Tuesday, September 09, 2008

Working on Dynamic Thinking in Math

A fellow blogger recommended
Greg Tang's series of living math books that target dynamic thinking. I got a copy of Math Appeal: Mind-Stretching Math Riddles (for free at Paperbackswap--if you sign up, my email address is tammyglaser798 at earthlink dot net). Pamela blew me away today with how quickly she figured out that she could count the peas in groups of eleven! While she has an eye for patterns, she cannot count a box of toothpicks spilled onto the floor a la Rainman. I love how quickly her mind works as you can see in the video.

Pamela surprised me greatly today. She handed me this postcard mailed to us to generate donations for victims of Hurricane Gustav. She said to me in a meaningful way, "It's the Gulf Coast."

I was curious if she knew where the Gulf Coast was because it is not something I have explicitly taught her. I asked, "What states are on the Gulf Coast?"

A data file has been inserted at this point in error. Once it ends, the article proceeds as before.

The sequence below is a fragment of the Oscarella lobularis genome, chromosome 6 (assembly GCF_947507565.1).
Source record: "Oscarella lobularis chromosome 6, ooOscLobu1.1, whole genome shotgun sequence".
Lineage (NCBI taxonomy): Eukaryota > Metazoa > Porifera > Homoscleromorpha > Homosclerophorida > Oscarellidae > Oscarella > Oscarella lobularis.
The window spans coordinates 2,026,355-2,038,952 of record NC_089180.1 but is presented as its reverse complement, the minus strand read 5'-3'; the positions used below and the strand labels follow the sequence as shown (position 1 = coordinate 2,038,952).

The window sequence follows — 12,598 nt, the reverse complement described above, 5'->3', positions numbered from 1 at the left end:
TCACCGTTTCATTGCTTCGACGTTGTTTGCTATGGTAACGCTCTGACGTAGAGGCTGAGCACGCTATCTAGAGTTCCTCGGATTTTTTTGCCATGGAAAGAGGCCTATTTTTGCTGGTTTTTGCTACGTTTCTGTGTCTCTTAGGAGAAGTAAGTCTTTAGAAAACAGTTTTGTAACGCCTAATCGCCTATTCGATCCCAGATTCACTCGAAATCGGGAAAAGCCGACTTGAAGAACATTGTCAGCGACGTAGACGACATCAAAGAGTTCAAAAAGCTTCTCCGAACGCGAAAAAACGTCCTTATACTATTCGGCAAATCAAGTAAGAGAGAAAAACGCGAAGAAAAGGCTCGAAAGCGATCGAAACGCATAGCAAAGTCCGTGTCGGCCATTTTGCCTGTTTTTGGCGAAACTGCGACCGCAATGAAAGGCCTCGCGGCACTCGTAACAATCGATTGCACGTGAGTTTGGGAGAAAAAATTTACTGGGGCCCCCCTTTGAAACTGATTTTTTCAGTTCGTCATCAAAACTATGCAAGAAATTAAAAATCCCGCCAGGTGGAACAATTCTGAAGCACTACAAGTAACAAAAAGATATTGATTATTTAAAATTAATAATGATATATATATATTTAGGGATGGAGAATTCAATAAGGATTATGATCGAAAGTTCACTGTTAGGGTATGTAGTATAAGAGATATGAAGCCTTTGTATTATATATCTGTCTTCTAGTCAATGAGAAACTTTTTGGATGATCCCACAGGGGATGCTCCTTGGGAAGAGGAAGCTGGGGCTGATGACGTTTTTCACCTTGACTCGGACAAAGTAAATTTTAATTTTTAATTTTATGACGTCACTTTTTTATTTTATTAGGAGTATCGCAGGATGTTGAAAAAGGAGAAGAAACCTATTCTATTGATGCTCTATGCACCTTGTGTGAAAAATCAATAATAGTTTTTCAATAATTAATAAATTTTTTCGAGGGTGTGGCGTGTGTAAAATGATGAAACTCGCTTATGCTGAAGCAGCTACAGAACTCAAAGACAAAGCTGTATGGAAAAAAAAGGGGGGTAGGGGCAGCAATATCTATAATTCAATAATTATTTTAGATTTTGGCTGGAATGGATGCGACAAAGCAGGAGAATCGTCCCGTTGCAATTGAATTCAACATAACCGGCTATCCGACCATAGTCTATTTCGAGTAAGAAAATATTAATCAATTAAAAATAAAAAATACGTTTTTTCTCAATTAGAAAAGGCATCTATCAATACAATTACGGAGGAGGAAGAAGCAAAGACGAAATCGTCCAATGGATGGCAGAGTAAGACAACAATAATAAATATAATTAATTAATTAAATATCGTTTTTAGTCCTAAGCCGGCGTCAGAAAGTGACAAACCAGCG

She quickly answered, "Louisiana" (where many of our relatives live).


Anonymous said...

wow! wonderful. thanks for sharing. Sincerely, DianeG.

Mama Skates said...

wow - soooo cool!

and it's cute when she's not sure if she should continue reading & quickly says "i mean..." while looking at u for a queue - my son does the "i mean..." a lot when he's not sure or thinks he's incorrect! ;0)

Prince Andrew and the Queen Mum said...

We just got a couple of the Tang books via scholastic...i love them. my mom even used them in the PS if you can believe it! she was a rebel though;) out of the box thinker

Anonymous said...

I love the way she made that connection! I am glad she's getting into the Greg Tang books; I think they're really cool.

I love the movie Rainman, but stereotypes like that really annoy me. Most people on the autism spectrum don't have these seemingly preternatural abilities -- LOL -- and I don't think those images in the media are helping any.

Lisa Jo Rudy said...

Are the Tang books actuallly curricula - or are they more a supplemental program to what you're doing? If the latter, which math program do you find works well for Pamela overall?


walking said...

Definitely supplemental, Lisa! Pamela can easily do the operations required, so the goal is for her in this book to see how there are different ways to count rows of things. Thus, it promotes flexible thinking, not rote counting.